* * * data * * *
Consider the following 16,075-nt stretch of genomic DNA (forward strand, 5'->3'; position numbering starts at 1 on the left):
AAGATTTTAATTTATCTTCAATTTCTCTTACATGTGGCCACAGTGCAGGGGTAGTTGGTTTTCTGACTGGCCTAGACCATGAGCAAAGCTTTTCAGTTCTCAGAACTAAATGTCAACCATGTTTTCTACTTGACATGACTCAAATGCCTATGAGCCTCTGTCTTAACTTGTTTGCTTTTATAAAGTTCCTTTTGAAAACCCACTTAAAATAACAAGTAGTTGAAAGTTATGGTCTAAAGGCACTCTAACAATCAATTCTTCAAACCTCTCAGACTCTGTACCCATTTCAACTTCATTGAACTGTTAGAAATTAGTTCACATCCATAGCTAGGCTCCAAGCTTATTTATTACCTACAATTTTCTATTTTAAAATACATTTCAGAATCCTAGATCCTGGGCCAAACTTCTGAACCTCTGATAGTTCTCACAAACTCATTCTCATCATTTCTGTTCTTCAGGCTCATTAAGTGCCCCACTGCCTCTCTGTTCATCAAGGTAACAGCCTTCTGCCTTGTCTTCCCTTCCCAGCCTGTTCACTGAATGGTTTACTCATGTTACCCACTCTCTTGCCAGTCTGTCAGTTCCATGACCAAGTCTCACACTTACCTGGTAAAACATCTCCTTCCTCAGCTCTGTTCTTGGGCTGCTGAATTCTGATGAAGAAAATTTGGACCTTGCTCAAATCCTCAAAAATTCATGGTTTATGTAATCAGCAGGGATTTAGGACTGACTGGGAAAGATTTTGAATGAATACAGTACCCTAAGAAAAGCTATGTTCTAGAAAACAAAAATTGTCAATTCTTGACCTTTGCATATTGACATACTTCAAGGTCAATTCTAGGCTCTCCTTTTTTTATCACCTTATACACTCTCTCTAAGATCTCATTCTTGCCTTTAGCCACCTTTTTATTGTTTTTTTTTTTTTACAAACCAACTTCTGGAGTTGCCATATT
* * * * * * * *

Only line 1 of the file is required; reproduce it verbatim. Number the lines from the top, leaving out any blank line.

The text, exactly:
Consider the following 16,075-nt stretch of genomic DNA (forward strand, 5'->3'; position numbering starts at 1 on the left):